Purpose: To examine longitudinal associations of intuitive eating (IE), defined as eating according to internal hunger and satiety cues, with psychological health outcomes and disordered eating behaviors. Methods: Data from a diverse sample of 1491 participants (54.1% female, 19.7% non-Hispanic white) followed from adolescence (baseline; Mage= 14.5 years) into young adulthood (follow-up; Mage = 22.2 years) came from the population-based EAT 2010–2018 (Eating and Activity over Time) study. Logistic regression models predicting psychological health outcomes and disordered eating behaviors at follow-up simultaneously included baseline IE and change in IE from baseline to follow-up as predictors, adjusting for demographic covariates, body mass index, and outcome at baseline. Results: Greater baseline IE and increases in IE from baseline to follow-up were both associated with lower odds of high depressive symptoms, low self-esteem, high body dissatisfaction, unhealthy weight control behaviors (e.g., fasting, skipping meals), extreme weight control behaviors (e.g., taking diet pills, vomiting), and binge eating at 8-year follow-up. Particularly strong protective associations were observed for binge eating, such that a one-point higher IE score at baseline was associated with 74% lower odds of binge eating at follow-up, and a one-point higher increase in IE score from baseline to follow-up was associated with 71% lower odds of binge eating at follow-up. Conclusions: These results indicate that IE longitudinally predicts better psychological and behavioral health across a range of outcomes and suggest that IE may be a valuable intervention target for improving psychological health and reducing disordered eating behaviors, particularly binge eating. Level of evidence: Level III, cohort study.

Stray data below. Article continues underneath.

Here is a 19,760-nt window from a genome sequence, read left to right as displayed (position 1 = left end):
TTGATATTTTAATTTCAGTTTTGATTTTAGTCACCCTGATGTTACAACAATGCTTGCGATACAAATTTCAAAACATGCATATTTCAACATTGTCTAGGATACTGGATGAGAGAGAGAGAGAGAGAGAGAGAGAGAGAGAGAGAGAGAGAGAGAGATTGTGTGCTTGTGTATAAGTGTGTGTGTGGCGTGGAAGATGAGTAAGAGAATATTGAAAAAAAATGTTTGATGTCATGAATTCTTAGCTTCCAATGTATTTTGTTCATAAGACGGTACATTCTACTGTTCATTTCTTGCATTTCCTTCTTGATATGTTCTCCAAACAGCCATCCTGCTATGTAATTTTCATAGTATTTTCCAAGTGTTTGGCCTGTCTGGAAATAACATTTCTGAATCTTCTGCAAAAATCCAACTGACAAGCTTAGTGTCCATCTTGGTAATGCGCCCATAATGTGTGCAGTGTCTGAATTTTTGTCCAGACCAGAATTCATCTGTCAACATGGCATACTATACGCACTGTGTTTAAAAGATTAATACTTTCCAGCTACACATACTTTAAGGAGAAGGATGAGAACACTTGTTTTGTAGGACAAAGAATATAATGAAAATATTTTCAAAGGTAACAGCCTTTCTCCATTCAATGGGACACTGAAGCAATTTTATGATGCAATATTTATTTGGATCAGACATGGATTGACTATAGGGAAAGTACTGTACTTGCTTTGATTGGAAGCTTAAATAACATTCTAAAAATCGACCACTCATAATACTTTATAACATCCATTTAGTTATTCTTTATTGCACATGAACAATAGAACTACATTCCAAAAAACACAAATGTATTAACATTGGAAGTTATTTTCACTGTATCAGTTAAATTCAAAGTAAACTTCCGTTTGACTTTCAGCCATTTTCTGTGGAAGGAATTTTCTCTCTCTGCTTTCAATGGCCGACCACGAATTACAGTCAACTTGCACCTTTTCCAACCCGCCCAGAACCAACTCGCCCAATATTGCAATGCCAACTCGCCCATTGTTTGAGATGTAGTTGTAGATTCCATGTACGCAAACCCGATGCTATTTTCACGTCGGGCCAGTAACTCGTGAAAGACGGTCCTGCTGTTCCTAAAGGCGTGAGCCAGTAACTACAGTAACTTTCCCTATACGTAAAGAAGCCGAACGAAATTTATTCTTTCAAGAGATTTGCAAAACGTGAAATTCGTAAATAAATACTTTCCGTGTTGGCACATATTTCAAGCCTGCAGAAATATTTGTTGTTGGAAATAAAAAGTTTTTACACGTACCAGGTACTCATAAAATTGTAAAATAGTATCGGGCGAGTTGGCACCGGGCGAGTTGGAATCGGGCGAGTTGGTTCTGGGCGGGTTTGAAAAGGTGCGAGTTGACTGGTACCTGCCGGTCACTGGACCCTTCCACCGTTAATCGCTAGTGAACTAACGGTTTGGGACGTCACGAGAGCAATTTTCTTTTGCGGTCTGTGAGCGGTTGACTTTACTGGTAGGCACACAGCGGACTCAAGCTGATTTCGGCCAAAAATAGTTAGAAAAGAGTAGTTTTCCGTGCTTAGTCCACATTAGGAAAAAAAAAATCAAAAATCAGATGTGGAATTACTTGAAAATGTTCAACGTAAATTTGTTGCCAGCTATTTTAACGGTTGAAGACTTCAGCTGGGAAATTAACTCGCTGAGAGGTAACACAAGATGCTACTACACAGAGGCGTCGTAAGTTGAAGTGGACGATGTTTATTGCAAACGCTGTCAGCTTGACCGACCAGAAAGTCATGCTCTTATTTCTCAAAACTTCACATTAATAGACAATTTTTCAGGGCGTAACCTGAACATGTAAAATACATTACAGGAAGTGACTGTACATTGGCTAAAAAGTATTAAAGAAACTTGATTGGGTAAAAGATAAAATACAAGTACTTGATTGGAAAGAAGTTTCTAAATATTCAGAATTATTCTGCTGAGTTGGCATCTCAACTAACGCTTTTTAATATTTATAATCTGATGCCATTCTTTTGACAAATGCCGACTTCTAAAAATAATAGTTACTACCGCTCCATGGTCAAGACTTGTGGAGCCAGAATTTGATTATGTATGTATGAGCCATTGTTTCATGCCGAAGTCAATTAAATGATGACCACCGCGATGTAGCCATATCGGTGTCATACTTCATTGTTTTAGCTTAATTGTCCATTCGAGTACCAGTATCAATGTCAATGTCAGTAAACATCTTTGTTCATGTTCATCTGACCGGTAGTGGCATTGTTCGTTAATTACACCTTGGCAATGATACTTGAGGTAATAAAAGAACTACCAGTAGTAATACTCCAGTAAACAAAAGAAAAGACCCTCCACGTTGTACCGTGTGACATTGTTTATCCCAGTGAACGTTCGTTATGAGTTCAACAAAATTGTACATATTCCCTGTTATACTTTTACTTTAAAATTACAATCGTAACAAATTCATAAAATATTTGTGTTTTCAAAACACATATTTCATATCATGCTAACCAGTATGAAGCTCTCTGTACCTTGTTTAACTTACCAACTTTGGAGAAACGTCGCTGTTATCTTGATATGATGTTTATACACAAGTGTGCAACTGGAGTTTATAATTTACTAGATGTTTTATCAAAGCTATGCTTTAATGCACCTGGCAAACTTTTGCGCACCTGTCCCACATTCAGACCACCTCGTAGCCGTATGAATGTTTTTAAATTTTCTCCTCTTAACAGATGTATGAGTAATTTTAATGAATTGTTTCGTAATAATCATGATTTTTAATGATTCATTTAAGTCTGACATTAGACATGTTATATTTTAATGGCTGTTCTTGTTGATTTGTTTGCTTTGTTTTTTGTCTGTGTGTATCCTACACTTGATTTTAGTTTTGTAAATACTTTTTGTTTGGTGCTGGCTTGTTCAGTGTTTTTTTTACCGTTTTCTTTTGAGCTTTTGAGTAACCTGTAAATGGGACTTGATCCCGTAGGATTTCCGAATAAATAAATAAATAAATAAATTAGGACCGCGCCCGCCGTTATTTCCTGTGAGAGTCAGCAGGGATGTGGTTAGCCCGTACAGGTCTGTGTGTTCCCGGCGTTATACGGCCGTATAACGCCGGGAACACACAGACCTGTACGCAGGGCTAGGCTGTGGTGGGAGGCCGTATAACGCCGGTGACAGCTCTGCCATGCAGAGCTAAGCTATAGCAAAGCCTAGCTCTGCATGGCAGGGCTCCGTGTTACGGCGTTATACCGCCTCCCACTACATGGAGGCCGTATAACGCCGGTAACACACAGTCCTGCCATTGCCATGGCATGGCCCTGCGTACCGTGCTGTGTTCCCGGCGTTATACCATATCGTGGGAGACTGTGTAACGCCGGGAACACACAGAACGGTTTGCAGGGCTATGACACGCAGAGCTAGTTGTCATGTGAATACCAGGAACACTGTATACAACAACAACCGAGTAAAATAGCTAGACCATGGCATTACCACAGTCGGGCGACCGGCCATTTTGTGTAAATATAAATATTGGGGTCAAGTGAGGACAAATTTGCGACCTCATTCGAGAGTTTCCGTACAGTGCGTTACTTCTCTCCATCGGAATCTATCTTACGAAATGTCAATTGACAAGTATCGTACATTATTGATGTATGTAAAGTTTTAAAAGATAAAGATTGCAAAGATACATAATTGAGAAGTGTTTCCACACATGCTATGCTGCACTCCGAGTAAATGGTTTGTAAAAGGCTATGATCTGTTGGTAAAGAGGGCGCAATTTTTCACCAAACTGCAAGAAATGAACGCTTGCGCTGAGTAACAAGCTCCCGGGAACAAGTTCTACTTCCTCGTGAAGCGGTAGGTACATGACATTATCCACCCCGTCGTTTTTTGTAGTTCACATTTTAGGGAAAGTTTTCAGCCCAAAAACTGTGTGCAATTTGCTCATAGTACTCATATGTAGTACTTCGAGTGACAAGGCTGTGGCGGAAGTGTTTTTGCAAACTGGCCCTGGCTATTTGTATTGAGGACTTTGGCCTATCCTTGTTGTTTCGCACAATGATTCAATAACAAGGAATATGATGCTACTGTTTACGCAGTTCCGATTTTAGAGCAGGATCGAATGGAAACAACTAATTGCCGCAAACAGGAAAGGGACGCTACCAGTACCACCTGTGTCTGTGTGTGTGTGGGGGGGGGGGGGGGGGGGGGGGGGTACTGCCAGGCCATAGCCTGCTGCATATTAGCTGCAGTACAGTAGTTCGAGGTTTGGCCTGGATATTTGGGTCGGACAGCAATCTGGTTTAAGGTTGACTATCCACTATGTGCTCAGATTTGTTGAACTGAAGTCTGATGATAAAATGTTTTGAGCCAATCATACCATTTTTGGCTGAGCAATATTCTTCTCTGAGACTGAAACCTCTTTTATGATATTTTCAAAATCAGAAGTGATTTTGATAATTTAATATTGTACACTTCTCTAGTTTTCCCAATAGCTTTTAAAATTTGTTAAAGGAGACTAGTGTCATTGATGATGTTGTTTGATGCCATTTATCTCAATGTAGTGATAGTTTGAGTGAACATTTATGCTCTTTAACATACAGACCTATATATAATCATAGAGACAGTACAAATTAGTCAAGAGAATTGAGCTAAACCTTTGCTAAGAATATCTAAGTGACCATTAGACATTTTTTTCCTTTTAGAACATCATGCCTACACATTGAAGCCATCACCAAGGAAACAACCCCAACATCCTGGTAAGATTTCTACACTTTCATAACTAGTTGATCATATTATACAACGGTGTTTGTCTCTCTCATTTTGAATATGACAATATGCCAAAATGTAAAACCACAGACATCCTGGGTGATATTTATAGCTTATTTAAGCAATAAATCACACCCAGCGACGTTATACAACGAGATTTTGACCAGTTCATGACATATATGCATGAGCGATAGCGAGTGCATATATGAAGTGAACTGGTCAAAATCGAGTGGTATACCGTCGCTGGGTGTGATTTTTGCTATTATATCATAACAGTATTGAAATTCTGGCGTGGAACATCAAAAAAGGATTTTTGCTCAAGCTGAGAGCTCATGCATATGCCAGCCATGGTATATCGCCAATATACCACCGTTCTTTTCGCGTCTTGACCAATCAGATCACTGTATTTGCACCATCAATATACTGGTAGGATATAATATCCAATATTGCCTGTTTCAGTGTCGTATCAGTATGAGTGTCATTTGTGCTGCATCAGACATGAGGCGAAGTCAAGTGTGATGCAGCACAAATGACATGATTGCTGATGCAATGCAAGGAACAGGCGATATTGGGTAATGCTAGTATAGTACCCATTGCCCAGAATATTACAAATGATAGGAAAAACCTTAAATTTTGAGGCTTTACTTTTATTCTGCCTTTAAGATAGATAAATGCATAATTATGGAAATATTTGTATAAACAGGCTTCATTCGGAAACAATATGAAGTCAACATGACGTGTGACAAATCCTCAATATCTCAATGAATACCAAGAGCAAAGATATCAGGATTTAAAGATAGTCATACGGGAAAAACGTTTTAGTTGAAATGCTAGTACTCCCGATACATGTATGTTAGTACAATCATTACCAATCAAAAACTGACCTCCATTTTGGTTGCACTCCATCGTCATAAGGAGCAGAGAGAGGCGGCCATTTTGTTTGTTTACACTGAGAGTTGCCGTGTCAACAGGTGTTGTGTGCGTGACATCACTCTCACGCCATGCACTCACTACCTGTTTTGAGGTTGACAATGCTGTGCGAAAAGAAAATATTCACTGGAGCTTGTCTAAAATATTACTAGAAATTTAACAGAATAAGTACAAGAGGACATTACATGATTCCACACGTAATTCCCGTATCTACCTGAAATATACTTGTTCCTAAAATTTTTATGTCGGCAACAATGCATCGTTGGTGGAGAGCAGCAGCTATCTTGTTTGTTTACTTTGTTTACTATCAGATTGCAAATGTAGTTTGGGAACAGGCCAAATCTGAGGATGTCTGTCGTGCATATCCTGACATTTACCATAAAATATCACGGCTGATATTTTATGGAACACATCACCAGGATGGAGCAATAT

Bibliographical noteFunding Information:
This research was supported by the National Heart, Lung, and Blood Institute (Grant numbers R01HL084064 and R35HL139853, PI: Dianne Neumark-Sztainer) and the National Institute of Mental Health (grant number T32MH082761, PI: Scott Crow). The content is solely the responsibility of the authors and does not necessarily represent the official views of the National Heart, Lung, and Blood Institute, the National Institute of Mental Health, or the National Institutes of Health.
This research was supported by the National Heart, Lung, and Blood Institute (Grant numbers R01HL084064 and R35HL139853, PI: Dianne Neumark-Sztainer) and the National Institute of Mental Health (Grant number T32MH082761, PI: Scott Crow). Acknowledgements
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- Appetite regulation
- Body image
- Feeding and eating disorders